[Marxism] Iranian Privatization (was: Models

Yoshie Furuhashi critical.montages at gmail.com
Mon Aug 21 14:27:40 MDT 2006


On 8/21/06, Louis Proyect <lnp3 at panix.com> wrote:
> Yoshie wrote:
>
> >You ever take a look at politics in Japan, where all basic democratic
> >freedoms (e.g., competitive multi-party election, proportional
> >representation, freedoms of speech, press, association, etc., workers'
> >rights, women's rights, etc.) that capitalist states allow exist,
> >unlike in Iran, and where workers have mass institutions on the Left
> >-- i.e., the JCP, Zenroren, and civil society organizations allied
> >with them in a Popular Front style -- (such as they are), unlike in
> >the USA?  And yet, much of politics on most important issues still
> >takes place exactly in the way that politics in Iran is conducted, as
> >a faction fight in the one long-standing ruling party.  E.g., take the
> >politics of privatization of the Japan Postal Service, for instance:
>
> I am not sure what your point is. For workers, democratic rights is a means
> to an end.

Sometimes, workers have conscious or unconscious ends, reforms or
revolutions, to attain which they can seize hold of available means;
other times, they don't, and available means basically go unused.

Some rights and freedoms, such as the right to abortion and the
freedom of speech, are ends in themselves as well as means to further
political advancement.

That said, my point is that what looks like opaque faction fight
matters a great deal, be it in Japan or Iran; that sometimes the
weight of institutions, e.g. bureaucracy in the case of JPS
privatization in Japan, and other political and economic
considerations, e.g., the need to counter US threats in the case of
privatization in Iran, can prevail against the desire for neoliberal
reform on the part of some classes and factions; workers can and
should learn to see what is at stake in each political struggle,
whether it plays out as a faction fight in one ruling party or an
electoral competition between parties or an armed struggle.

> In any case, I am not pinning my hopes on Ahmadinejad on any improvement
> for working class democracy in Iran. Iran has a theocratic *system*.
> Whatever he has said about privatization, he does not challenge the
> underlying authority of the clerics. Real change will come in Iran when
> this fundamentally anti-democratic system is challenged from top to bottom.

Who will challenge the system in Iran from top to bottom and how?
Masses of workers need capable leaders whom they can push to change
the system, should they become desirous of changing it.

> You say that your look on Ahmadinejad's rise favorably because his
> "popularity checks the power of leaders who are not directly elected, such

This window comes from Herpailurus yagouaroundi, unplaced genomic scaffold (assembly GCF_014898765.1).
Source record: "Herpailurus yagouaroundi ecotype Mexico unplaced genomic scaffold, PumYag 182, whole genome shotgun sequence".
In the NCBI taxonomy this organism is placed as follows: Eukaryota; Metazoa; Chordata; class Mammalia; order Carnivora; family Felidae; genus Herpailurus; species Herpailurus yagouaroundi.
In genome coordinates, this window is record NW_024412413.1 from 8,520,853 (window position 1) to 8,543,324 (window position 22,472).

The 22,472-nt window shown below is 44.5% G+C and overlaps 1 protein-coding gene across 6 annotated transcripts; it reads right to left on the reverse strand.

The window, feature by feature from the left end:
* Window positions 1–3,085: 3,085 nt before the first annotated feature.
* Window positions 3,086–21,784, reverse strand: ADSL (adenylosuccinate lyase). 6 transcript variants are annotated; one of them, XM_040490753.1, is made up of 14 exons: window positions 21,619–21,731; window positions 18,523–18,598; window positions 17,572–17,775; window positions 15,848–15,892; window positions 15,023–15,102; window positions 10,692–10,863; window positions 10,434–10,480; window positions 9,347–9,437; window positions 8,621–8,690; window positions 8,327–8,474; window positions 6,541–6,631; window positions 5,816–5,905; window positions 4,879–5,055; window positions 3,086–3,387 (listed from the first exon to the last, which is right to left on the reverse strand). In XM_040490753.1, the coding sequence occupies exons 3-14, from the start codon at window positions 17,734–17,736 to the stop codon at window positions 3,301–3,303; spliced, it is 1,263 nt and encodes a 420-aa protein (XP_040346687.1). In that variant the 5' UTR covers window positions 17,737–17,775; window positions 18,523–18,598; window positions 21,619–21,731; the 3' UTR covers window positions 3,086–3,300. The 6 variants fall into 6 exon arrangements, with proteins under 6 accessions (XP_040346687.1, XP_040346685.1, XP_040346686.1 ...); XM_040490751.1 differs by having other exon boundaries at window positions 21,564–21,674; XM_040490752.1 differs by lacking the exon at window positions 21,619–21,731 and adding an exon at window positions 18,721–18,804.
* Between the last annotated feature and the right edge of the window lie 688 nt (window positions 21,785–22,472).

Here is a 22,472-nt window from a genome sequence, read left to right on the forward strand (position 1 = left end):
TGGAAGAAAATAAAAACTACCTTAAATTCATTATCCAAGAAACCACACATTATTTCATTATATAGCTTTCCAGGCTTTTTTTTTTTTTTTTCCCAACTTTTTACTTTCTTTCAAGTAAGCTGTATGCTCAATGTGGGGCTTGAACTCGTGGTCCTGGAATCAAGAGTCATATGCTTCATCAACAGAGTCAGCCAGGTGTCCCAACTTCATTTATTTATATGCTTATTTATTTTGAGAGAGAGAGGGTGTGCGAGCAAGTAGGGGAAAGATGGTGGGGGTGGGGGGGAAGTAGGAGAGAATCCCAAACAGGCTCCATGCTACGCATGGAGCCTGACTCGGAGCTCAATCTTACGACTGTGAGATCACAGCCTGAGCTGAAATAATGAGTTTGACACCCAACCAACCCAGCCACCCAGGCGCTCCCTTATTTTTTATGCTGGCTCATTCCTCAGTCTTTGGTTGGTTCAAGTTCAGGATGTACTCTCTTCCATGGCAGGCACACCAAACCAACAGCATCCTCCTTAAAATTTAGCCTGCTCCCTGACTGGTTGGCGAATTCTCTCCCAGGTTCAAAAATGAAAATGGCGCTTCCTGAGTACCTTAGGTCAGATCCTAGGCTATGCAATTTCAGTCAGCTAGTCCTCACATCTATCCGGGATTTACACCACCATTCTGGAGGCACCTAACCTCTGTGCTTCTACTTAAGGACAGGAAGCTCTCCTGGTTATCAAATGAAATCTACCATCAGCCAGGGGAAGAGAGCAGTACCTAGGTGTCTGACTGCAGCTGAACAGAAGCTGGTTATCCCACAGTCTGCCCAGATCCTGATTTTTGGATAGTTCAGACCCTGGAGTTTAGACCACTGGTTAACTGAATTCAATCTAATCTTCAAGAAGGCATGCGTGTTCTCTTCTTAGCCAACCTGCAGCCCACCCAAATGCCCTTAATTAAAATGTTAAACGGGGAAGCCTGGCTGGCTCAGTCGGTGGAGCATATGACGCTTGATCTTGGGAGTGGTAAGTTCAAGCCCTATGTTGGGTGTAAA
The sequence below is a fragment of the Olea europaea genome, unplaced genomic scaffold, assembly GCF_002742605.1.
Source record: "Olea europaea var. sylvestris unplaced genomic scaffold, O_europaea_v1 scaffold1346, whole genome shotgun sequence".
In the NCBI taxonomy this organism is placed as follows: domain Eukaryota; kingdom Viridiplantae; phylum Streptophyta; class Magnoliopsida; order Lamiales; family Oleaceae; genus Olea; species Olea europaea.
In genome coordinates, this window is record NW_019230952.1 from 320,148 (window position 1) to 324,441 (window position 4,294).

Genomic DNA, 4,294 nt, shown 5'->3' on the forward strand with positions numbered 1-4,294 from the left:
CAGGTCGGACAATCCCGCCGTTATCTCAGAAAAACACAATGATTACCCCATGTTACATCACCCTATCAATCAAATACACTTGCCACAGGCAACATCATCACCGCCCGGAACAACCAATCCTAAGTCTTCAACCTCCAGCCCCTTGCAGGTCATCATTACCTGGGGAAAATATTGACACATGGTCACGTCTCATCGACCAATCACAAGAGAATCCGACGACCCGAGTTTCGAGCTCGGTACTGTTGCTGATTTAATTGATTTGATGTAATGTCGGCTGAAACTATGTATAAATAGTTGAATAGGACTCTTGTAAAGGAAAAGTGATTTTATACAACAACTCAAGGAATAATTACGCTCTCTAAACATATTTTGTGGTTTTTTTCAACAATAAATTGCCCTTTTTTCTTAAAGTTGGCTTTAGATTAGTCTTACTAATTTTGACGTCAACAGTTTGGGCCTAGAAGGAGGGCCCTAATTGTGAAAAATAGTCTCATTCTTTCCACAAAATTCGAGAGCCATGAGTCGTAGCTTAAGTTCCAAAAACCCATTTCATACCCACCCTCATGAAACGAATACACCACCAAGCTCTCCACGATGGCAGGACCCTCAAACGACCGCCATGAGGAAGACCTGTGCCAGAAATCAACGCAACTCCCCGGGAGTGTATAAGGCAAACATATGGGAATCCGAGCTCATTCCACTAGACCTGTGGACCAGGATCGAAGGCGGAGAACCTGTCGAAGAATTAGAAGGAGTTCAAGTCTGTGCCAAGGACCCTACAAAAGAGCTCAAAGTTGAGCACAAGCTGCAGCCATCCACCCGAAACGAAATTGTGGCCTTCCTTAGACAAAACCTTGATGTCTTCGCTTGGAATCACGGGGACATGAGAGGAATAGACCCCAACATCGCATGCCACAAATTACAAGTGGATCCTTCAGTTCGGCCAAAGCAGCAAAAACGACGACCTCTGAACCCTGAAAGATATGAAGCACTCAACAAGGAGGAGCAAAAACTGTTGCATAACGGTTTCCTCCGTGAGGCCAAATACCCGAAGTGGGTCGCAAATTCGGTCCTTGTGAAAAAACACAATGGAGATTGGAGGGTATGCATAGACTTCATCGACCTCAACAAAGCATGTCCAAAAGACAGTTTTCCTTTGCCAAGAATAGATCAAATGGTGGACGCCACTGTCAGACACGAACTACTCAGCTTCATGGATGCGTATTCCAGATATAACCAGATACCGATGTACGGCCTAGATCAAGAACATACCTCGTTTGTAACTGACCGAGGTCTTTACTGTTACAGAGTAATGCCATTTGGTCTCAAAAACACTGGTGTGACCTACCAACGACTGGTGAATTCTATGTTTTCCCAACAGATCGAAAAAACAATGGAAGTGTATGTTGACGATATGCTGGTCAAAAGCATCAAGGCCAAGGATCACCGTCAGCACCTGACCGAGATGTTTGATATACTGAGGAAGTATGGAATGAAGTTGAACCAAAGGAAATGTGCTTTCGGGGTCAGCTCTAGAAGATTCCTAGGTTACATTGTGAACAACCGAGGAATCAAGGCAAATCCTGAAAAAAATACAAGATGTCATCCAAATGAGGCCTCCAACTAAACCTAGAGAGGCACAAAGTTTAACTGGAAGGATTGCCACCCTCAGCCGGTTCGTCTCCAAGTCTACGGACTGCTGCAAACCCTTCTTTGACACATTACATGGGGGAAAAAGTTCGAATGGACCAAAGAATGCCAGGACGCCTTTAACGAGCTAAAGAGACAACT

> as the Supreme Leader, the Expediency Council, the Guardian Council, Head
> of the Judiciary, and generals of the Armed Forces."
>
> Interesting that you would omit an institution that serves to intimidate
> people from exercising their democratic rights, one that Ahmadinejad
> proudly served in: the revolutionary guards.

The Revolutionary Guards and the Armed Forces are both under the
command of the Supreme Leader: "While the two bodies were once
separate, the army under the control of the president, and the
Revolutionary Guard under the control of the supreme leader, during
the administration of President Hashemi Rafasanjani, both bodies were
placed under a joint general command under the direction of the
supreme leader. Today, all leading army and Revolutionary Guard
commanders are appointed by the supreme leader and are answerable only
to him" (William O. Beeman, "Elections and Governmental Structure in
Iran: Reform Lurks Under the Flaws," Brown Journal of World Affairs
11.1, Summer/Fall 2004, pp. 4-5).

Any political leader in Iran who cannot transfer the allegiance of
critical masses of soldiers in both the Armed Forces and the
Revolutionary Guards to himself, away from the Supreme Leader, will be
incapable of making any significant social change, let alone changing
the system from top to bottom, for he and his supporters will be
vulnerable to the Supreme Leader's use of those institutions.  That is
why I regard Ahmadinejad's Revolutionary Guards backgrounds and his
service in the Iran-Iraq War as a positive.

Unless you are planning to wage a Maoist-style People's War, whose
prerequisites do not exist in the predominantly urban and proletarian
Iran today, you'll have to bring the Army and the Guards on your side.
 Otherwise, you and your supporters won't last.
-- 
Yoshie
<http://montages.blogspot.com/>
<http://mrzine.org>
<http://monthlyreview.org/>




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